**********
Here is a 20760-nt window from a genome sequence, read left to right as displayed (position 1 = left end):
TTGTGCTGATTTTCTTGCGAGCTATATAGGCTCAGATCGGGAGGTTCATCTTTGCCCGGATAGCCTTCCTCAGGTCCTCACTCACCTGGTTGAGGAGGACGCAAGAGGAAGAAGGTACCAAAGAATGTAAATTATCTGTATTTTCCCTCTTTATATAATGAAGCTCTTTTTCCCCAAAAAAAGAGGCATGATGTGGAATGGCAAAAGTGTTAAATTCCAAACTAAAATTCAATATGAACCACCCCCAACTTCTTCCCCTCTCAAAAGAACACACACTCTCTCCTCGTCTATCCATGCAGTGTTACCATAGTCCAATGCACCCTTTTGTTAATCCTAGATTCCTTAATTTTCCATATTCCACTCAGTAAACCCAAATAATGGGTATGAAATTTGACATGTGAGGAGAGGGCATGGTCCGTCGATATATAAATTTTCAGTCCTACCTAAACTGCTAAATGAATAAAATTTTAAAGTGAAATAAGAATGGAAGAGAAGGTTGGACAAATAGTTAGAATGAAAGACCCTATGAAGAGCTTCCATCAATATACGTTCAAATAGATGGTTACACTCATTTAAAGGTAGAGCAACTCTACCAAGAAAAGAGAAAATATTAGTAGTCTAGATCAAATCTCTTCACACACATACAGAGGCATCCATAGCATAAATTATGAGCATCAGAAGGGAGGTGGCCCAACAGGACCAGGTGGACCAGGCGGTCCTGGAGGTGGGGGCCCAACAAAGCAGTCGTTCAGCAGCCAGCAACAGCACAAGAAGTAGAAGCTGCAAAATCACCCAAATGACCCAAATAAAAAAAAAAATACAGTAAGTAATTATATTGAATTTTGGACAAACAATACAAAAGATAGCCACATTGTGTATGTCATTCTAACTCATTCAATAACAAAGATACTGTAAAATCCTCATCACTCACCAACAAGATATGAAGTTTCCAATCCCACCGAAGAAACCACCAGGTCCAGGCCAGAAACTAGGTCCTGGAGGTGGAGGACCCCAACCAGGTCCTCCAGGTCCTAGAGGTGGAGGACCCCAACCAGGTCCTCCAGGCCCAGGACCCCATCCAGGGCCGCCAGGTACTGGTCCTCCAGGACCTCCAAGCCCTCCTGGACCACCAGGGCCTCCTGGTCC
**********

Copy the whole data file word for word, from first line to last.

Here is a 20760-nt window from a genome sequence, read left to right as displayed (position 1 = left end):
TTGTGCTGATTTTCTTGCGAGCTATATAGGCTCAGATCGGGAGGTTCATCTTTGCCCGGATAGCCTTCCTCAGGTCCTCACTCACCTGGTTGAGGAGGACGCAAGAGGAAGAAGGTACCAAAGAATGTAAATTATCTGTATTTTCCCTCTTTATATAATGAAGCTCTTTTTCCCCAAAAAAAGAGGCATGATGTGGAATGGCAAAAGTGTTAAATTCCAAACTAAAATTCAATATGAACCACCCCCAACTTCTTCCCCTCTCAAAAGAACACACACTCTCTCCTCGTCTATCCATGCAGTGTTACCATAGTCCAATGCACCCTTTTGTTAATCCTAGATTCCTTAATTTTCCATATTCCACTCAGTAAACCCAAATAATGGGTATGAAATTTGACATGTGAGGAGAGGGCATGGTCCGTCGATATATAAATTTTCAGTCCTACCTAAACTGCTAAATGAATAAAATTTTAAAGTGAAATAAGAATGGAAGAGAAGGTTGGACAAATAGTTAGAATGAAAGACCCTATGAAGAGCTTCCATCAATATACGTTCAAATAGATGGTTACACTCATTTAAAGGTAGAGCAACTCTACCAAGAAAAGAGAAAATATTAGTAGTCTAGATCAAATCTCTTCACACACATACAGAGGCATCCATAGCATAAATTATGAGCATCAGAAGGGAGGTGGCCCAACAGGACCAGGTGGACCAGGCGGTCCTGGAGGTGGGGGCCCAACAAAGCAGTCGTTCAGCAGCCAGCAACAGCACAAGAAGTAGAAGCTGCAAAATCACCCAAATGACCCAAATAAAAAAAAAAATACAGTAAGTAATTATATTGAATTTTGGACAAACAATACAAAAGATAGCCACATTGTGTATGTCATTCTAACTCATTCAATAACAAAGATACTGTAAAATCCTCATCACTCACCAACAAGATATGAAGTTTCCAATCCCACCGAAGAAACCACCAGGTCCAGGCCAGAAACTAGGTCCTGGAGGTGGAGGACCCCAACCAGGTCCTCCAGGTCCTAGAGGTGGAGGACCCCAACCAGGTCCTCCAGGCCCAGGACCCCATCCAGGGCCGCCAGGTACTGGTCCTCCAGGACCTCCAAGCCCTCCTGGACCACCAGGGCCTCCTGGTCC